All Saints' Episcopal Church

My Hometown of Nazareth

A sermon by the Rev. Teri Daily on Luke 4:21-30…

I was twenty-two years old and more than a little excited about leaving my hometown of two thousand people in rural North Carolina.  Big plans lay ahead:  a move to the Northeast, medical school, and learning the ins and outs of a large city.  I spent the last two days in my hometown running errands and saying goodbye to the people I had known since I was four years old.  One such errand was to deliver a check to Mr. McCain, an eighty-five-year-old man from whom my family rented our house.  I gave him the check, we chatted for a few minutes, and I got up to leave.  It was then that Mr. McCain said these words, the last words I would ever hear from him:  “Now, Teri, we’re all very proud of you.  But don’t go get above your raisin’.”  (Now for those of you not from the South—raisin’, in Southern language, refers to your upbringing.)

Well, I think it’s clear in our gospel reading from Luke that Jesus has indeed gone and gotten above his raisin’…and the people of Nazareth are pretty upset.  The day didn’t start out that way.  If you remember from our gospel reading last week, Jesus returns to Nazareth and, as was his custom, goes to the synagogue on the Sabbath.  I imagine it was a homecoming of sorts.  Filled with the power of the Holy Spirit, Jesus stands up and reads this beautiful passage from the prophet Isaiah:  “The Spirit of the Lord is upon me, because he has anointed me to bring good news to the poor.  He has sent me to proclaim release to the captives and recovery of sight to the blind, to let the oppressed go free, to proclaim the year of the Lord’s favor.”  So far, so good—for this is good news obviously intended for the people of Israel.  All eyes are fixed on him, people are speaking well of him, and they’re amazed at the gracious words that come from his mouth.  “Is this not Joseph’s son?” they ask.  It seems the golden-haired boy has come home.  The problem is that Jesus doesn’t stop there.  Instead, he goes on the offensive with three successive remarks that turn the crowd against him in a heartbeat.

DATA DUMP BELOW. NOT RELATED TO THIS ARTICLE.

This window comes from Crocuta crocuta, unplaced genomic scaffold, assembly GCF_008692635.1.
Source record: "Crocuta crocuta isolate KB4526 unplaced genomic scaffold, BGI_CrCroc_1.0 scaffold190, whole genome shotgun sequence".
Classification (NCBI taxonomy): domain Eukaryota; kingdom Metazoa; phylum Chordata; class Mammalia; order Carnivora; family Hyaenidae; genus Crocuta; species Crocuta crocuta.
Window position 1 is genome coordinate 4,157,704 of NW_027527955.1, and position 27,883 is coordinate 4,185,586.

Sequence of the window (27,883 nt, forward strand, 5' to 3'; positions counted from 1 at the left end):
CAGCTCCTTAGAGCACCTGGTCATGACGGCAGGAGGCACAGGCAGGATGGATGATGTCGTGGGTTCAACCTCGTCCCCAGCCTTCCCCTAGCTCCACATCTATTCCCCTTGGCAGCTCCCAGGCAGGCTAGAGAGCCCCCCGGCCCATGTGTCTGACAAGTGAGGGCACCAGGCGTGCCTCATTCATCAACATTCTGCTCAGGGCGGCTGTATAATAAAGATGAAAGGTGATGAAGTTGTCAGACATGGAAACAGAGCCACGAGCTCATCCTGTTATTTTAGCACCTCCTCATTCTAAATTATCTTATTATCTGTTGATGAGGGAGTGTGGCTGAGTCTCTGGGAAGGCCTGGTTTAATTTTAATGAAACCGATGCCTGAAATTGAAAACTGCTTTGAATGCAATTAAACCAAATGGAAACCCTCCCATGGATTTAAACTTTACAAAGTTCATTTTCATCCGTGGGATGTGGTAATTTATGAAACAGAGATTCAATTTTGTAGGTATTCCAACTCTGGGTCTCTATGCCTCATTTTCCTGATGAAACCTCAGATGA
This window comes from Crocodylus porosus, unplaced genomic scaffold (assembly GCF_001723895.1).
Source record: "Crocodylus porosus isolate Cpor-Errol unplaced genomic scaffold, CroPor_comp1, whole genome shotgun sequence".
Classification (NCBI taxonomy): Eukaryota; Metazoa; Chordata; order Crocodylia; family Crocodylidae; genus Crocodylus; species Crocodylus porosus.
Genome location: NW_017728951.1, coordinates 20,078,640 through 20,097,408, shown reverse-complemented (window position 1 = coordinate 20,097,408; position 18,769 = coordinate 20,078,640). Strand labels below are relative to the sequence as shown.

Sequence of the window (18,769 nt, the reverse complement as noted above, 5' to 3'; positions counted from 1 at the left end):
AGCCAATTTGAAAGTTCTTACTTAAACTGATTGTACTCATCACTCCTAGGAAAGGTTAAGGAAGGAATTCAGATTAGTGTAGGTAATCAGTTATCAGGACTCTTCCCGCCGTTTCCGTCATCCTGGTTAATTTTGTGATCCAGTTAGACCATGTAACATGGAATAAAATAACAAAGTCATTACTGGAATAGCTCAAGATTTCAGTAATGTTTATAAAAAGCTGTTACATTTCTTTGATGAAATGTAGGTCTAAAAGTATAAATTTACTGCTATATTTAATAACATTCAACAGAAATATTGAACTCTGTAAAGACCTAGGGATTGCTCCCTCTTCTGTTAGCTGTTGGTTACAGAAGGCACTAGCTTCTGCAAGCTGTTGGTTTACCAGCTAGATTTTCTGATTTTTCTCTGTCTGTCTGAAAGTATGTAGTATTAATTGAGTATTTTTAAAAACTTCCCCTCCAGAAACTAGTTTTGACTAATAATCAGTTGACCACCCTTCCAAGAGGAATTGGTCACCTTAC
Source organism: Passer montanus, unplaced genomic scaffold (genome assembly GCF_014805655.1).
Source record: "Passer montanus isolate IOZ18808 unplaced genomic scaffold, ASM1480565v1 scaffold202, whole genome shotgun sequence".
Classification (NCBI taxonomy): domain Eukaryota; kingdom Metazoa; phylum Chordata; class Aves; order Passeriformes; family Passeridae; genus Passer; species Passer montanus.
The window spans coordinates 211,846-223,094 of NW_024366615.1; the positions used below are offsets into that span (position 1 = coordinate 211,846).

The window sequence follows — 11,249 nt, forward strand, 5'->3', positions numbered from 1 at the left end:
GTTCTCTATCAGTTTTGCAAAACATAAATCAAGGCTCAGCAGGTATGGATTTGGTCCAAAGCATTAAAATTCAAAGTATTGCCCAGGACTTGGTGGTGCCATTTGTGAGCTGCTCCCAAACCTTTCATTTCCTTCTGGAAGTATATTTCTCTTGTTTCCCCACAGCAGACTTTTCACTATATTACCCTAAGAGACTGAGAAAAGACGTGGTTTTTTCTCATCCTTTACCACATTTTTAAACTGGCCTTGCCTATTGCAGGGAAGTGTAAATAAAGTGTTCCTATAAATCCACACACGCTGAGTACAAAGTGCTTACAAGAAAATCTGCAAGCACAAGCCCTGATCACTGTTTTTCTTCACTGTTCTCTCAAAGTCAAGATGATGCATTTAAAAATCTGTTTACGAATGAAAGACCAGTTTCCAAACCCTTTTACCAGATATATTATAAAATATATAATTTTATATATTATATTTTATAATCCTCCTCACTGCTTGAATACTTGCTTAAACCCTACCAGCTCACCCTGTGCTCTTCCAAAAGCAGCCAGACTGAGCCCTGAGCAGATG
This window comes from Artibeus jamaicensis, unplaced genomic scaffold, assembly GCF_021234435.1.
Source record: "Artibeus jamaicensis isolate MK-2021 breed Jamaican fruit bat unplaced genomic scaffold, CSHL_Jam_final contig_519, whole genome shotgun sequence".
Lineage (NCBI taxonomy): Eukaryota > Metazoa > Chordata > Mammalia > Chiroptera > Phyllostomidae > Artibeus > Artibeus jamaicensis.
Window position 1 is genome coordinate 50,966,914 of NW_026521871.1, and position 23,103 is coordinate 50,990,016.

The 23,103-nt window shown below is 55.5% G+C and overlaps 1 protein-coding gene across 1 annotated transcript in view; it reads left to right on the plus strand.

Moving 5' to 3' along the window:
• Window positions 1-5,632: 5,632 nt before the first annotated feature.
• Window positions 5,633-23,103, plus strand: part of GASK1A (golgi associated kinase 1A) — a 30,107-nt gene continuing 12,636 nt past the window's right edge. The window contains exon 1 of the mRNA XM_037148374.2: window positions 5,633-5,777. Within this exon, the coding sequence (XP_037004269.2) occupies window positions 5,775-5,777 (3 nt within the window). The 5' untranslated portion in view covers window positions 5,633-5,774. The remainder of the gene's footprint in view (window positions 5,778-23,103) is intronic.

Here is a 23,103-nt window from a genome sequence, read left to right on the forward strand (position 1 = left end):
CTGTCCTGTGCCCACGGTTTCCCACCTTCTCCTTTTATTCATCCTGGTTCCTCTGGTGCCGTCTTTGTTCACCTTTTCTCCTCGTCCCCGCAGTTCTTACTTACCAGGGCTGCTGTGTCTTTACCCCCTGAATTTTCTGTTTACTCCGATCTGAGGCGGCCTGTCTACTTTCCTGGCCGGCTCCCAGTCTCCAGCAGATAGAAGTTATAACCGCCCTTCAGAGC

The first, “Doubtless you will quote to me this proverb,” Jesus says. “‘Doctor, cure yourself!’”  Strange, because Luke hasn’t yet told us about any healings Jesus has performed.  Next, Jesus tells the crowd that they will no doubt demand that he do the same healings among them that he did at Capernaum, but Jesus doesn’t even go to Capernaum in Luke until fifteen verses later.  What we see is that Luke takes this story of Jesus in his hometown synagogue out of chronological order and puts it at the beginning of Jesus’ ministry, maybe because what Jesus reads from Isaiah that day, for Luke, forms the basis of what Jesus will be about for the rest of the gospel.  It is the thesis sentence of Jesus’ ministry, if you will.  God’s favor will fall even on those thought to matter least by society’s standards—the poor, the imprisoned, the blind, and the oppressed.  There shouldn’t be much to upset Israel in these words, and there isn’t—until Jesus goes on to make clear by what he says next that God’s favor doesn’t fall just on the poor, imprisoned, blind, or oppressed of Israel.

Jesus references two of the most prominent prophets Israel had known – Elijah and Elisha.  And the stories he mentions tell the people gathered in the synagogue there with him something about the way God works.  Elijah predicted a fierce drought that would fall on the nation of Israel, and it came to pass.  But instead of sending Elijah to bring hope to one of the many hungry widows in Israel, the Lord sends Elijah right into the heart of Baal-worshipping territory.  It is a foreign widow’s jar of meal and jug of oil that will not run dry, and it is her son who is revived.  During a time of Israel’s own judgment and desperation, God has mercy on those outside her borders.